SACRAMENTO — You can make all the lineup changes you want. At the end of the day, the Chicago Bulls’ fortunes will rise and fall with the play of Zach LaVine, DeMar DeRozan and Nikola Vučević.
This isn’t some hot take. It’s the way of the NBA, which always has been a star-driven league.
Billy Donovan even said as much before the crushing Nov. 18 home loss to the Orlando Magic when he didn’t replace Ayo Dosunmu with Alex Caruso and Patrick Williams with Javonte Green in the starting lineup. Instead, he called on his “Big Three” to be better.
And LaVine seconded that opinion following Friday’s loss to the Golden State Warriors after Donovan finally did make those lineup changes.
That may be the only thing on which LaVine and Donovan currently agree.
“Coach got to make his decisions, but you know the best players on the team, we got to be the ones that make the plays,” LaVine said. “On bad days, take the criticism. Good days, make sure to help us win. Play defense. Make the shot. That’s what you do. That’s why you’re in position to do this. It’s a player-driven league. I think it always starts from top to bottom.”
That Nov. 18 night on which Donovan first publicly challenged his veterans is the same night that he benched LaVine in favor of Dosunmu for the closing minutes. Even on a night he shot 1-for-14, the decision didn’t sit well with LaVine, who first voiced his frustration postgame and then doubled down at practice two days later.
LaVine has been open about how much that benching bothered him, feeling that a two-time All-Star and one of the faces of the franchise has earned the right to play through bad games. Perhaps that’s why he so tersely responded to a question about whether or not he agreed that the locker room felt a lineup change was necessary following Wednesday’s blowout loss to the Suns in Phoenix.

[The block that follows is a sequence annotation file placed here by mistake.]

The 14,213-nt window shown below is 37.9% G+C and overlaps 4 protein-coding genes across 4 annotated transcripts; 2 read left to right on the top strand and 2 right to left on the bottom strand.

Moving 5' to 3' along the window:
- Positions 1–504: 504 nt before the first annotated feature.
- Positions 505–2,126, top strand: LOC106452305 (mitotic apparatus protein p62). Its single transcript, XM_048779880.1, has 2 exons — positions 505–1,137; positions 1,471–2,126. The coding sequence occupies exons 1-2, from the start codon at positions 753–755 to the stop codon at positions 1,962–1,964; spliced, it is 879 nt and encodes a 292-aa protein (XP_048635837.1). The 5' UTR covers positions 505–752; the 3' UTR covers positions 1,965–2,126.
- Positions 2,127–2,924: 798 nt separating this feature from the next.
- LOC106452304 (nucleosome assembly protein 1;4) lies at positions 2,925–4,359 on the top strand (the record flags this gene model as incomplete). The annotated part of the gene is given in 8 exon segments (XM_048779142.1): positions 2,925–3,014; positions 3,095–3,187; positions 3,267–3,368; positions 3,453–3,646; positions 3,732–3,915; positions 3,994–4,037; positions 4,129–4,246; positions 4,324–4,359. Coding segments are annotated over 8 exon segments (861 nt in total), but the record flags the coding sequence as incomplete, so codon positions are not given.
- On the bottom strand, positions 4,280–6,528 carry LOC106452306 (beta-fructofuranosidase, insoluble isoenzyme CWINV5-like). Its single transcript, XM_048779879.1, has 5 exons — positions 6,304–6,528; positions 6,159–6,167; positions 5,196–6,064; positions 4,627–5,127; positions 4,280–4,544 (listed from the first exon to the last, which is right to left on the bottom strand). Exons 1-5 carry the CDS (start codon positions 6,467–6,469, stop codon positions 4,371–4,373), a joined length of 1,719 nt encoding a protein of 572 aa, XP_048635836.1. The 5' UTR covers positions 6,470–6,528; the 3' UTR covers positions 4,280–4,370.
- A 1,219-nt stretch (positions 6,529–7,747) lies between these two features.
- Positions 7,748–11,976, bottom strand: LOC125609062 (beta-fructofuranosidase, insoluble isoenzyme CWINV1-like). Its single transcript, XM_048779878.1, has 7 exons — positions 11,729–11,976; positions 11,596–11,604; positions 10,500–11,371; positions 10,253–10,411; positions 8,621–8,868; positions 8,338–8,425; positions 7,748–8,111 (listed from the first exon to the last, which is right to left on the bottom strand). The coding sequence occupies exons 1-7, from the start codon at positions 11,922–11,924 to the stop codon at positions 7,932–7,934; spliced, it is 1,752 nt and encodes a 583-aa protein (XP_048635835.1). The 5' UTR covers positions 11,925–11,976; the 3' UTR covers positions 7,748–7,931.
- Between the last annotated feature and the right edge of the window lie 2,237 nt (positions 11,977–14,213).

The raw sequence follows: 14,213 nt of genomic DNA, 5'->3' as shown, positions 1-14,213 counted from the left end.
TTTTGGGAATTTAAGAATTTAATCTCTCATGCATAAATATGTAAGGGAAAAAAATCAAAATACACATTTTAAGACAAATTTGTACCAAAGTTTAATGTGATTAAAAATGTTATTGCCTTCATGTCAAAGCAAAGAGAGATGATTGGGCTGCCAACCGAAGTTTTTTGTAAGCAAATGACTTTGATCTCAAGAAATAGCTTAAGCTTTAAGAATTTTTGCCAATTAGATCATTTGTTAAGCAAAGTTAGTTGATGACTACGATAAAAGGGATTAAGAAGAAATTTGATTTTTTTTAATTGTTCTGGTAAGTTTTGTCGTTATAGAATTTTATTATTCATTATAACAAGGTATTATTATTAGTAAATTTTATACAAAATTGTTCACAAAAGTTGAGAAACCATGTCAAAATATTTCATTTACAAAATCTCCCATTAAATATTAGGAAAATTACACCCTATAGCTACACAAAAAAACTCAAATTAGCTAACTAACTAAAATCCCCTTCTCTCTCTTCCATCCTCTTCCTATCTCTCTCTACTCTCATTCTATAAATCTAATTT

“Nah, nah, I think that was his (Donovan's) opinion,” LaVine said.
To be clear, it’s not like LaVine is clamoring for Dosunmu and Williams to start. In fact, he praised Green at length, saying “he’s been quintessential to what we do” and that “anybody in the NBA would be lucky to have a guy like that on their team.”
It’s more that LaVine didn’t fully agree with Donovan’s read of the locker room following the loss in Phoenix. Just like LaVine didn’t agree with Donovan’s decision to pull him from that home loss to the Magic.
That disconnect is one part of the broader precarious position in which the Bulls' Big Three finds themselves.
LaVine is shooting 40.9 percent, the second-lowest mark of his career, and, whether through role or lack of rhythm following offseason knee surgery, not consistently flashing the form he used to make two straight All-Star games.
Vučević didn’t even receive an extension offer last offseason and entered the season professionally yet emphatically talking about needing to play less on the perimeter and getting more paint touches.
And DeRozan is suddenly landing in preliminary trade rumors in the unlikely case management pivots off its dramatic overhaul and cashes in its most tradeable asset. By the way, DeRozan is extension-eligible this offseason as well on a deal that runs through 2023-24.
In 375 shared minutes, LaVine, DeRozan and Vucevic own a net rating of minus-6.9. Worse, their offensive rating sits at just 107.4.
For comparison, the Warriors’ Big Three of Steph Curry, Klay Thompson and Draymond Green owns a net rating of plus-14.5 with an offensive rating of 123.9.
Caruso and Green almost certainly will remain in the starting lineup for Sunday’s game against the Kings, which concludes six straight away games. They likely will remain there for the foreseeable future.
But the Bulls’ fortunes will rest on LaVine, DeRozan and Vucevic playing better together. LaVine said he’s ready for the challenge.
“We have a great group of guys and we’re playing for each other,” he said.